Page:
Cornell employee removes student newspaper pages ahead of campus tour

NEW YORK — About30 to 40 issues of The Cornell Daily Sunstudent newspaper were stripped of their covers by a Cornell Universityemployee April 20 to prevent prospective students and parents from seeing them.

Daily Sun Editor-in-ChiefJuan Forrer said the April 20 newspaper was the annual April Fools’ edition,dawning a satirical wrap-around cover with fake editorials and fictionalstories about Cornell giving breathalyzer tests to students and receivingresearch money for marijuana. The cover is very clearly a spoof, Forrer said.

Nevertheless, a Cornell employee removed the covers from allof the newspapers in Day Hall before prospective students toured the campus.Forrer said a friend who gives campus tours notified him of the incident.

The April Fools’ edition was printed on April 20 because a formerpresident died over April Fools’ weekend.

“We felt we didn’t want to do our normal joke editioncoverage after that because it wouldn’t be the appropriate thing to do in thatsituation,” Forrer said.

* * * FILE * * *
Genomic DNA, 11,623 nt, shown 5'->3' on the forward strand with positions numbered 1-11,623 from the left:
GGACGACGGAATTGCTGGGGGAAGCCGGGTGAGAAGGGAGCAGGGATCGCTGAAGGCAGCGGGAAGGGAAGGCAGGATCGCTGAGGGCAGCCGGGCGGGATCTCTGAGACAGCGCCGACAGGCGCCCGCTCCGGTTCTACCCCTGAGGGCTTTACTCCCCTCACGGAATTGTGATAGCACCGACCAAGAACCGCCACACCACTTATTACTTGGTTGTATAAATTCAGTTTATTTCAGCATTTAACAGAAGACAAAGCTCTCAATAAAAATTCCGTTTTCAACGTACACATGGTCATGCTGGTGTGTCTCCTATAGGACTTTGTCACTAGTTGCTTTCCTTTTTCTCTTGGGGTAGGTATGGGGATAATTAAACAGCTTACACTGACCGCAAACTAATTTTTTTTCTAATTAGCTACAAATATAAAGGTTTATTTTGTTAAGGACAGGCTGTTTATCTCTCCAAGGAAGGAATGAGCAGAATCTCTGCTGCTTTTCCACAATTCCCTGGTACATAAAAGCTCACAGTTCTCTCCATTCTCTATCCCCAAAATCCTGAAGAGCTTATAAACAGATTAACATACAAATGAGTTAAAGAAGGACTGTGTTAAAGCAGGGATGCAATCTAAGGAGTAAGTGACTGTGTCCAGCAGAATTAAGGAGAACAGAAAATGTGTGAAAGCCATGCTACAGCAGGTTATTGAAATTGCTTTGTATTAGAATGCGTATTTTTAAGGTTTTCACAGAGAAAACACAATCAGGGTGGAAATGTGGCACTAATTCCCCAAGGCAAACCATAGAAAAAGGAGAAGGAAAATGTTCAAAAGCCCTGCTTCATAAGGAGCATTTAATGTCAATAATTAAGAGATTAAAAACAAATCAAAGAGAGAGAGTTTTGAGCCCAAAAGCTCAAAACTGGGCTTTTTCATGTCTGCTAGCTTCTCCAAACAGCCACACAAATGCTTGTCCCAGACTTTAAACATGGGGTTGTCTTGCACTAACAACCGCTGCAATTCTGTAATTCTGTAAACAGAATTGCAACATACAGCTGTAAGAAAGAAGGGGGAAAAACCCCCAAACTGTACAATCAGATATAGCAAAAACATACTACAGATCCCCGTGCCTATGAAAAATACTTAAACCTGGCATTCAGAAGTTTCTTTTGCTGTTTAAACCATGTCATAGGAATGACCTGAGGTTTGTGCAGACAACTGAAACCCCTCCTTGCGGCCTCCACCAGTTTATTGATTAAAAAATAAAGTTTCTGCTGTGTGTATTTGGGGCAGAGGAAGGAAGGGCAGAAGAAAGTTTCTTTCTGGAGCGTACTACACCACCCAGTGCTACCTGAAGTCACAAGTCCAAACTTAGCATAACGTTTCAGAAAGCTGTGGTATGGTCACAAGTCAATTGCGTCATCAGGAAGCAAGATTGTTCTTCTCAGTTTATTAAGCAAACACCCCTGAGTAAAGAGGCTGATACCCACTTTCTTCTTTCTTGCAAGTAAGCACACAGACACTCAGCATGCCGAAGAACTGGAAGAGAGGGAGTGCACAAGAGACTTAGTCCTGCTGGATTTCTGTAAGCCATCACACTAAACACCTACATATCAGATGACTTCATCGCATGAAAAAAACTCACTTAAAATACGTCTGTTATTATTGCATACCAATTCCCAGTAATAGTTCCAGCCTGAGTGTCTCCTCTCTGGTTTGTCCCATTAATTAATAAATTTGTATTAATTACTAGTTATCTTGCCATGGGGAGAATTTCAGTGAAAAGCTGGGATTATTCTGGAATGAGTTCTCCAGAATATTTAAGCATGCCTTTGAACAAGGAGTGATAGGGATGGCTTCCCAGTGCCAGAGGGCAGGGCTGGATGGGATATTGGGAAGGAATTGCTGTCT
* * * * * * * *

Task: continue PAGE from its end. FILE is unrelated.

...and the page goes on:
The paper did not file a police report about the theft becausethe damage was “miniscule,” Forrer said.

Cornell spokeswoman Claudia Wheatley said the incident isregrettable.

“Cornell University recognizes that an independent press isa cornerstone freedom in the U.S. and will work to ensure that employeesrecognize that as well,” Wheatley wrote in an emailed statement.

Neither Wheatley nor Forrer identified the employeeresponsible for taking the covers.

Cornell University is a private school, but the Sun is independent and does not receivefunding from the university.

Forrer said the cover theft hasn’t impacted the paper andwas an isolated incident, but the editorial board wrote an editorial concerningthe theft and what it means for press freedom.

“I don’t think Cornell would do something like this againwith a normal issue of the paper,” Forrer said. “We just felt like somethingneeded to be said about it and Cornell shouldn’t be able to do anythingregarding content.”

By Emily Summars, SPLC staff writer